The dropins folder and supported file layouts

Provisioning operations should generally occur using the software updates dialog, or by invoking p2 tools or APIs. However, there are situations where scripts need to install plugins and features via file system operations, and have the new content dynamically discovered by the system either at startup, or while running. To support this kind of low-level manipulation of the system, p2 supports the notion of watched directories. A watched directory is a place where a user or script can drop files and have them discovered by p2. Various policies can be applied to watched directories to configure when they are checked for new content, and whether to eagerly install discovered content.

The Eclipse platform ships with a default watched directory called dropins. The dropins folder is configured to be scanned during startup. Thus the dropins folder can be used much like the plugins directory was used in the past. A subtle twist on old behavior here is that plug-ins and features added to the dropins folder are properly installed into the system rather than being forced in. This means p2 has an opportunity to confirm that the new plug-in doesn't conflict with other installed plug-ins, and it could even go out and fetch any missing prerequisites of the newly dropped in plug-ins. This also means you can later use the GUI to install extra functionality that depends on the plug-ins in the dropins folder, since p2 knows about them and can reason about their dependencies. In other words, new plug-ins installed via the dropins folder behave exactly like plug-ins installed via the user interface.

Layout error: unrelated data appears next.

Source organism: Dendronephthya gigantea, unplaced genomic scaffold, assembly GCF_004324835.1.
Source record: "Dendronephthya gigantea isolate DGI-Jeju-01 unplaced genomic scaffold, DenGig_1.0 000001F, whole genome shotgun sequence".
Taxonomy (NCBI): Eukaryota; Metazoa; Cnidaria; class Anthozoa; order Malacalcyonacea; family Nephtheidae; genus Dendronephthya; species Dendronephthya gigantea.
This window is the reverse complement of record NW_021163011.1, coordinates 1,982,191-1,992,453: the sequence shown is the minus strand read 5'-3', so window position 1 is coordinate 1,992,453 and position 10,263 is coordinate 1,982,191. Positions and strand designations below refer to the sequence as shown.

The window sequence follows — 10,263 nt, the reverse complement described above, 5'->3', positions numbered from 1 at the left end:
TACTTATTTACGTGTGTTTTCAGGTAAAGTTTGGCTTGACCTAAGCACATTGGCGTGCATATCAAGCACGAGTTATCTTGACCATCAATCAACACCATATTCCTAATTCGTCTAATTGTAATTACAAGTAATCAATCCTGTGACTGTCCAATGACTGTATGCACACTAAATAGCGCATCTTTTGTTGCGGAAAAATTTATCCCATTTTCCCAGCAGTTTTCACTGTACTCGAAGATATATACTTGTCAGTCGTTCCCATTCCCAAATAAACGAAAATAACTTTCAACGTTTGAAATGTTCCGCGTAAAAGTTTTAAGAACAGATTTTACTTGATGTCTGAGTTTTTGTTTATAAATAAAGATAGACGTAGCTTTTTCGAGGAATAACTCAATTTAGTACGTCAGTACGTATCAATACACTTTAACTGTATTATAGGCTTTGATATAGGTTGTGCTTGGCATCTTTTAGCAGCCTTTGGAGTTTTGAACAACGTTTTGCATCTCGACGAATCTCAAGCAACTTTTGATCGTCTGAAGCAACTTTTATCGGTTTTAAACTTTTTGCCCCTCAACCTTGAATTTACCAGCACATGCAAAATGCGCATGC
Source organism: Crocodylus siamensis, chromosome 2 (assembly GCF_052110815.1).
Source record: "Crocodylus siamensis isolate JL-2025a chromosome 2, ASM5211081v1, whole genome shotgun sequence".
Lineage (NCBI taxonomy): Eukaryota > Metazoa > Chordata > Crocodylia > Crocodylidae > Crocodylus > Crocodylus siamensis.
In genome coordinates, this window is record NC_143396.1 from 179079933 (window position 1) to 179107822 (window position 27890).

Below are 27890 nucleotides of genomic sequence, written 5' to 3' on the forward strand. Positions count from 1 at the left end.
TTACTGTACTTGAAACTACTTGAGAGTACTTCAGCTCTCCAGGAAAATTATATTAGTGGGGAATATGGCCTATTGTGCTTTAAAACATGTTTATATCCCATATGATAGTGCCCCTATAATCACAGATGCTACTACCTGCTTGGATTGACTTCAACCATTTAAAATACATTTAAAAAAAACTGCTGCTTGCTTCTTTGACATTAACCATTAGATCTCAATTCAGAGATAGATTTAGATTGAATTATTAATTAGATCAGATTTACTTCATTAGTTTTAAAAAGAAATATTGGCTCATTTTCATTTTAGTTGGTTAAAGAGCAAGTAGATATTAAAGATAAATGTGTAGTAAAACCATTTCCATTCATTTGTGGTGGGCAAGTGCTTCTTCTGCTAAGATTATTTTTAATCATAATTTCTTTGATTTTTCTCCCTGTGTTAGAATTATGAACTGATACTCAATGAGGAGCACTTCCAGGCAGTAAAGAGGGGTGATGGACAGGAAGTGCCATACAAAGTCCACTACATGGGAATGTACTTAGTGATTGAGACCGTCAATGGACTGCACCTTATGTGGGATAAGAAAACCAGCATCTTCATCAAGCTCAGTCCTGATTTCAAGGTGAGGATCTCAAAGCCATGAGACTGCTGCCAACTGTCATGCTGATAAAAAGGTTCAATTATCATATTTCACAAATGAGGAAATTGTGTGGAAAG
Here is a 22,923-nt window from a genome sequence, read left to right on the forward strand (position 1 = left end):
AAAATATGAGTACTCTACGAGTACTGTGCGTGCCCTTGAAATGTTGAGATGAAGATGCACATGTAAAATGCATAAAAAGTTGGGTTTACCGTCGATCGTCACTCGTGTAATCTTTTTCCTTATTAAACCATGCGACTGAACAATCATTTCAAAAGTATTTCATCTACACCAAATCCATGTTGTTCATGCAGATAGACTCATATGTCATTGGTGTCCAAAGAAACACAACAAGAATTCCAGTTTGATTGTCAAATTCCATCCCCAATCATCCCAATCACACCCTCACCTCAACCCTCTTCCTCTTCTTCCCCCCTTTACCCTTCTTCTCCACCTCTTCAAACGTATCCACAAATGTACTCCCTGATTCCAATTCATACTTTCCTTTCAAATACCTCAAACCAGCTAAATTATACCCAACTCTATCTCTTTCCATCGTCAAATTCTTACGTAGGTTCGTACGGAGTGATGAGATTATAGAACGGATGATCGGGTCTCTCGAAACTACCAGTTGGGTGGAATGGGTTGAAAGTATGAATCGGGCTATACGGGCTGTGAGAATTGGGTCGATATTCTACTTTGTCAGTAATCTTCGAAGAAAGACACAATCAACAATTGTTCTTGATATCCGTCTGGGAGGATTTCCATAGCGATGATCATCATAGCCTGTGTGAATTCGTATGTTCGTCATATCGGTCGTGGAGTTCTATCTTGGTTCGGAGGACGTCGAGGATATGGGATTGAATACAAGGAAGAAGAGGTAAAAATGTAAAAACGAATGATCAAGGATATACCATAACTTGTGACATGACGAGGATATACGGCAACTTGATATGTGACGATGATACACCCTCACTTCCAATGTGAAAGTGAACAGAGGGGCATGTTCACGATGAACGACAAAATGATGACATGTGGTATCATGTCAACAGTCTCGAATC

Supported file layouts

The dropins folder supports a variety of layouts, depending on the scale of your application and the desired degree of separation of its parts. The simplest layout is to just drop plug-ins in either jar or directory format directly into the dropins folder:


 eclipse/
   dropins/
     org.eclipse.core.tools_1.4.0.200710121455.jar
     org.eclipse.releng.tools_3.3.0.v20070412/
       plugin.xml
       tools.jar
       ... etc ...
   ...

You can also drop in the traditional Eclipse application or extension layout directly in the dropins folder:


 eclipse/
   dropins/
     eclipse/
       features/
       plugins/

If you have various different components being dropped in, and you want to keep them separate, you can add an additional layer of folders immediately below the dropins folder that contain traditional Eclipse extensions:


 eclipse/
   dropins/
     emf/
       eclipse/
         features/
         plugins/
     gef/
       eclipse/
         features/
         plugins/
     ... etc ...

Finally, you can add link files as in the traditional Eclipse links folder. The link file format is the same as a java.util.Properties file with a key path pointing to the extension location. There is also an optional key named optional whose boolean value indicates whether or not the repository is considered optional. A missing optional repository will suppress error messages from being printed in the log file.


 eclipse/
   dropins/
     emf.link